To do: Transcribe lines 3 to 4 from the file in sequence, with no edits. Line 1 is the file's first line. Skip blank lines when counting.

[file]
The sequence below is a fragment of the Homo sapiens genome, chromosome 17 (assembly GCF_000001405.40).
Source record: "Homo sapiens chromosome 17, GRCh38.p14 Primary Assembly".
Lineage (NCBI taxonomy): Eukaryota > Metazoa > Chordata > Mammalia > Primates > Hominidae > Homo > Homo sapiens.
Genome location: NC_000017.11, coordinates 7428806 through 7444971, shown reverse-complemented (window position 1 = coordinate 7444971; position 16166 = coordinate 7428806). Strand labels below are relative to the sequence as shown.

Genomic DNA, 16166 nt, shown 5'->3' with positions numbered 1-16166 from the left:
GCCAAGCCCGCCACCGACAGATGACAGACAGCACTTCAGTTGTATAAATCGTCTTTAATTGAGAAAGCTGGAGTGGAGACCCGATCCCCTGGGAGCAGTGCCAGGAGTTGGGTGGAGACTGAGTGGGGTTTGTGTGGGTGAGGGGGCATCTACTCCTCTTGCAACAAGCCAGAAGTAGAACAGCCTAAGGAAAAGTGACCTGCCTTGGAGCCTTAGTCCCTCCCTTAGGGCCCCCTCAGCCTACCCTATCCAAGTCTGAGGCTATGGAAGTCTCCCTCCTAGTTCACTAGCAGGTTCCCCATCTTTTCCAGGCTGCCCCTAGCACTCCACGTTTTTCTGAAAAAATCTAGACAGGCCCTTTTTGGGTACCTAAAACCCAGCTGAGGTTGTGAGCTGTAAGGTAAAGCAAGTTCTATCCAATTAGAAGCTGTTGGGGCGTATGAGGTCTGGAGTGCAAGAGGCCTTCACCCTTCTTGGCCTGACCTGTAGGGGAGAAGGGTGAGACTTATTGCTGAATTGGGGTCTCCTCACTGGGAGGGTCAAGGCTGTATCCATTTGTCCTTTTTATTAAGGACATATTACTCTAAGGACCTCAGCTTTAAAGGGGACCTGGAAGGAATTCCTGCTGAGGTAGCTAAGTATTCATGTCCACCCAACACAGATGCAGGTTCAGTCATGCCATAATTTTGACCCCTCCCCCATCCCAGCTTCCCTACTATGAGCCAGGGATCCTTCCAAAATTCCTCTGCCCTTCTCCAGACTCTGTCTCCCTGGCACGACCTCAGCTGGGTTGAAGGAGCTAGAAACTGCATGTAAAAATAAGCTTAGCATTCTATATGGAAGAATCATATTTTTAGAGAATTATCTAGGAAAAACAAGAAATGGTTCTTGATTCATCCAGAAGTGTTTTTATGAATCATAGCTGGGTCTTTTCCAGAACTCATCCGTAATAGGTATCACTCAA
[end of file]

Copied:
Lineage (NCBI taxonomy): Eukaryota > Metazoa > Chordata > Mammalia > Primates > Hominidae > Homo > Homo sapiens.
Genome location: NC_000017.11, coordinates 7428806 through 7444971, shown reverse-complemented (window position 1 = coordinate 7444971; position 16166 = coordinate 7428806). Strand labels below are relative to the sequence as shown.